Apple, Intel and many more oppose Trump’s Congress ending the conflict-mineral regulation

❝ Apple doesn’t want to see it scrapped. Neither does Intel or Tiffany & Co.

But the U.S. conflict-minerals law — which requires American public companies to avoid using minerals that fund war and human rights abuses in the Congo region — is widely seen today as facing its most serious threat since its passage in 2010.

❝ The White House is considering a suspension of the law, part of U.S. President Donald Trump’s pledge to cut government regulations and a long-held goal of the U.S. Chamber of Commerce. If that does not happen, congressional Republicans are expected to try defunding it, which they attempted last year. At the same time, federal regulators recently announced that they plan to “reconsider” the law’s scope. The acting head of the Securities and Exchange Commission, the agency that oversees the regulation, called it “a misguided rule.”

❝ …Several major companies say they will not abandon the standard even if the law is gutted.

While corporations normally cheer in unison when regulations are cut, this controversial rule has prompted a different reaction.

That is because something interesting has happened since the law took effect: Companies say the conflict-minerals law has created an expectation both inside their corporate headquarters and among consumers that their products will be “conflict-free.”

They do not want to back away from that now. But they worry their efforts will be undermined without the law to support them.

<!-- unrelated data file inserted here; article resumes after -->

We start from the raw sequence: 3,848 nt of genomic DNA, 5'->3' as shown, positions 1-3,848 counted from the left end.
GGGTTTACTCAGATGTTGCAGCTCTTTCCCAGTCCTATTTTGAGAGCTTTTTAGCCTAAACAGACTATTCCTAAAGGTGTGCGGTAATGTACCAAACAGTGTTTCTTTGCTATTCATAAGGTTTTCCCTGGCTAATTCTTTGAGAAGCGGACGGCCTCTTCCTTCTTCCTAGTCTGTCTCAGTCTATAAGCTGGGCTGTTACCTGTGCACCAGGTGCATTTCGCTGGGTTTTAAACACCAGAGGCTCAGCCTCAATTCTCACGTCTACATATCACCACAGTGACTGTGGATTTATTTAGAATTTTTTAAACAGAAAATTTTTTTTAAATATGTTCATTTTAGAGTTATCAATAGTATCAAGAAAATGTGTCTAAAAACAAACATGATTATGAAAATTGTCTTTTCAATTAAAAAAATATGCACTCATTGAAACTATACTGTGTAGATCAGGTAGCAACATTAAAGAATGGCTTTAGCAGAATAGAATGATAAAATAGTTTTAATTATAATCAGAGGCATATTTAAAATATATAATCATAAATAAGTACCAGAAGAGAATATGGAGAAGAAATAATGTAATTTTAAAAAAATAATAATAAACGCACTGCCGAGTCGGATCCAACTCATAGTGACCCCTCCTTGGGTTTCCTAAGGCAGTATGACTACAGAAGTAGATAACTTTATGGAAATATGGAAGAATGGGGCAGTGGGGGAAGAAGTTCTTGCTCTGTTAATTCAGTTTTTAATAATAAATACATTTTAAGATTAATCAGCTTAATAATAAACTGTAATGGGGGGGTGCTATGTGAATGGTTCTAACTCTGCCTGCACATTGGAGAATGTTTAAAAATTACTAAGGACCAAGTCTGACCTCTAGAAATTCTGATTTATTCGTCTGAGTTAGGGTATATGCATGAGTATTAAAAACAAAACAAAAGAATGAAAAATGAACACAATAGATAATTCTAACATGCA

❝ “We do this because it’s the right thing to do,” Apple said in a statement about its conflict-minerals compliance. The tech giant said it plans to keep those protections “regardless of whether or not the law requires it.” Apple said it is pleading its case behind the scenes to White House and SEC officials.

Intel said it, too, was committed to “responsible sourcing of minerals” regardless of regulatory changes…

Richline, a major jewelry company, said it would remain committed to the standard “because the cause is worthy of these efforts.” Richline added that it was against “weakening or repealing a process that has already been set in motion and is just beginning to affect meaningful change.”

Not that Trump, his neo-con Republican bubbas, ever cared about how much blood is spilled to promote their profit margins. The useful part of all this is that a number of taste-making American companies have realized they benefit from aligning themselves with humane goals.

Now, let’s see if we can drag the pimps of profiteering back into reasonable behavior.

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